In most major cities, issues of homelessness and poverty tend to be concentrated in a small number of neighbourhoods. Edmonton is no exception, with many marginalized people living in the inner city. Supports and services are located nearby in the same areas for people who want and need them.
Historically, this concentration of marginalized people along with supports and services have heightened tensions between different groups. Businesses struggle to address cleanliness and loitering. Neighbourhood residents are concerned about disorder, criminal activity and personal safety. Social agencies feel that they and the people they serve are unwanted in the community, further marginalizing them.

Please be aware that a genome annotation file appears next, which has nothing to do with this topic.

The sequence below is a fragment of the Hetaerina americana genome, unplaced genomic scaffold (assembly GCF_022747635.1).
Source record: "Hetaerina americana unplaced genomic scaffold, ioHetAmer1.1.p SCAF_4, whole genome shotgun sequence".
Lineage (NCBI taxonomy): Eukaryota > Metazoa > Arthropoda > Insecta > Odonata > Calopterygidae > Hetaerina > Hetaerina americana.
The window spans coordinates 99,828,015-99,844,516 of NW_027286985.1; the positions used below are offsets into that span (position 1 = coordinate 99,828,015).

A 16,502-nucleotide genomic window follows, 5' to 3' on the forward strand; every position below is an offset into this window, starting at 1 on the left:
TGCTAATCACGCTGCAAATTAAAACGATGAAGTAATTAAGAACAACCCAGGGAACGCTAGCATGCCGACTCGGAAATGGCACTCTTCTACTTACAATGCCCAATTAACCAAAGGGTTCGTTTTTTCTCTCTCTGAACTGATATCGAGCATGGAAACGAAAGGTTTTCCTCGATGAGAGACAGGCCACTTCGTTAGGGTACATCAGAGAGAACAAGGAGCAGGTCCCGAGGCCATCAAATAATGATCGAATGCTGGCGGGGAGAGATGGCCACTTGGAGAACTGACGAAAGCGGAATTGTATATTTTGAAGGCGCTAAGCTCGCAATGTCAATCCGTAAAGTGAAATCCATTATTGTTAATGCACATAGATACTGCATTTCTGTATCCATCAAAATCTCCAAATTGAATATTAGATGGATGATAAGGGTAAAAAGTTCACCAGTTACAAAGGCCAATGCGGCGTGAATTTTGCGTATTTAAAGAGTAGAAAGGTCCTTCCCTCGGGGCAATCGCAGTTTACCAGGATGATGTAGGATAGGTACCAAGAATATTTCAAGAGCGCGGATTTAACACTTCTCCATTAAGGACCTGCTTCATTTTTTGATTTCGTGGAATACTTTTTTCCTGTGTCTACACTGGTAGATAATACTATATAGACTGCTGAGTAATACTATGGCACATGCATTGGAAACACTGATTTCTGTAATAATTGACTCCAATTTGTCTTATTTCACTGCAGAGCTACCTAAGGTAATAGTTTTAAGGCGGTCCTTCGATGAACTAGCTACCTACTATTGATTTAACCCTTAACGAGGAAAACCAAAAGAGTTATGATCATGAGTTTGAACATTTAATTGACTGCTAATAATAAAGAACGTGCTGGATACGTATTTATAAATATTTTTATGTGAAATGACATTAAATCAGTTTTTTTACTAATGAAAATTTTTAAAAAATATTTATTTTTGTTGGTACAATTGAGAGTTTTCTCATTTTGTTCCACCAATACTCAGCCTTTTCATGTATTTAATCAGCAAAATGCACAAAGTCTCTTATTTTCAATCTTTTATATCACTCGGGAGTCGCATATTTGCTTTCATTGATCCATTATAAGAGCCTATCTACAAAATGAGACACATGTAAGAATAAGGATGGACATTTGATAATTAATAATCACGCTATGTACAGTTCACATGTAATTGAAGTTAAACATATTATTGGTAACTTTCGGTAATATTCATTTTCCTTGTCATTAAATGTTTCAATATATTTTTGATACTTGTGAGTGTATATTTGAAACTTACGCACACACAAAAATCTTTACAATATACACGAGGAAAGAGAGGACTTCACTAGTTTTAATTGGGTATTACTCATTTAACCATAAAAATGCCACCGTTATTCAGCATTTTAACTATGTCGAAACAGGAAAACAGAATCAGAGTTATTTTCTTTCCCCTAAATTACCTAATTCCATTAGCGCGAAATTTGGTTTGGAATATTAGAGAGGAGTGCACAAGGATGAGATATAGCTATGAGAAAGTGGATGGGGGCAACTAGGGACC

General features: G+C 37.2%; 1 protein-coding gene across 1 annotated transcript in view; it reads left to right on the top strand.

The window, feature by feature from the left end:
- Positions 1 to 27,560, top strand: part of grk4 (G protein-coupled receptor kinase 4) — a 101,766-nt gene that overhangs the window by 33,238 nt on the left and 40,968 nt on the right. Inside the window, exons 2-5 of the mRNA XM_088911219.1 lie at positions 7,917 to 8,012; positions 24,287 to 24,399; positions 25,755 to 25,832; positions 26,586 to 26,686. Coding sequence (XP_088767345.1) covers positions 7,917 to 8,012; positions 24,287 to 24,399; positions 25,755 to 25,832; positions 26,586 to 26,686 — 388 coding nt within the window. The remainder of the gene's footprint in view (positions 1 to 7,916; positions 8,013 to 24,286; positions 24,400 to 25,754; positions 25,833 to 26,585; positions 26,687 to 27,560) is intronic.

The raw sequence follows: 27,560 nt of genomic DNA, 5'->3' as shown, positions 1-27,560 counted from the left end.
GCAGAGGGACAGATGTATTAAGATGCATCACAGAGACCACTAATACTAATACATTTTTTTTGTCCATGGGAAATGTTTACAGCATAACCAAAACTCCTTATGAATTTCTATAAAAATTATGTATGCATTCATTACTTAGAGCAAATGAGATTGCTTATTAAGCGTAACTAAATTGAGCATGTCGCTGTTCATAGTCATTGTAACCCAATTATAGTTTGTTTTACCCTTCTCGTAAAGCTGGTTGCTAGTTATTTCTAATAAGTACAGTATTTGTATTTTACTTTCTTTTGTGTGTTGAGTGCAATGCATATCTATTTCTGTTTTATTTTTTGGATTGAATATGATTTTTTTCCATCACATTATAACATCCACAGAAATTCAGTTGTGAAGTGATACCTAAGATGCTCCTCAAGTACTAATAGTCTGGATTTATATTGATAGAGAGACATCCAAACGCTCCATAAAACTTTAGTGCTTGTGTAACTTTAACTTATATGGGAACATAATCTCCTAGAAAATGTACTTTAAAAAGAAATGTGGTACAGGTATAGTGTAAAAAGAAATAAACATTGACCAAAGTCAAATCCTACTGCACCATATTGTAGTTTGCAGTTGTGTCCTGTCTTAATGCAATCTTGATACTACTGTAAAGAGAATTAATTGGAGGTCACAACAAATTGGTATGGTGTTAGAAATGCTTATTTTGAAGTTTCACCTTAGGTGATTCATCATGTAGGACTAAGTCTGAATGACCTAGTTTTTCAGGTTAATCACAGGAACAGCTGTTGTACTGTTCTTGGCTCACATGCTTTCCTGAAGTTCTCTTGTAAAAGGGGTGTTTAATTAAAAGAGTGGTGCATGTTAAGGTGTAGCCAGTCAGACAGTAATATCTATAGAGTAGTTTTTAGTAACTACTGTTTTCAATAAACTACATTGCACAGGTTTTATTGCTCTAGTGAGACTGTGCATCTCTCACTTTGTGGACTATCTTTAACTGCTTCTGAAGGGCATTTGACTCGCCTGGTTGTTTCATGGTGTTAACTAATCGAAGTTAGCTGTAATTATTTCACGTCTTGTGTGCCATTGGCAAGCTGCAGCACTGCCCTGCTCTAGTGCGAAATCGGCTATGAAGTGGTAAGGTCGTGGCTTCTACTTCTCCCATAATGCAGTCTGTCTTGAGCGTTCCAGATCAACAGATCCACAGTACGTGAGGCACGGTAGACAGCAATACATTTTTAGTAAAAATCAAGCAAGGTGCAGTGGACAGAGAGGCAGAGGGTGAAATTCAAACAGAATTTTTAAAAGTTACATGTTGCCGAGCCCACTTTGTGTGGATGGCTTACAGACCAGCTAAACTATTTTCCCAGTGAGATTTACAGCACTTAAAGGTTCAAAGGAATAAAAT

Although there is tension, these neighbourhoods have lots happening, assets to build on and a strong sense of community. There are neighbourhood revitalization plans, committed and effective social agencies, dedicated residents who genuinely care about their neighbourhoods and others working to build community. However, people are worried about how all the efforts add up and the combined impact on community.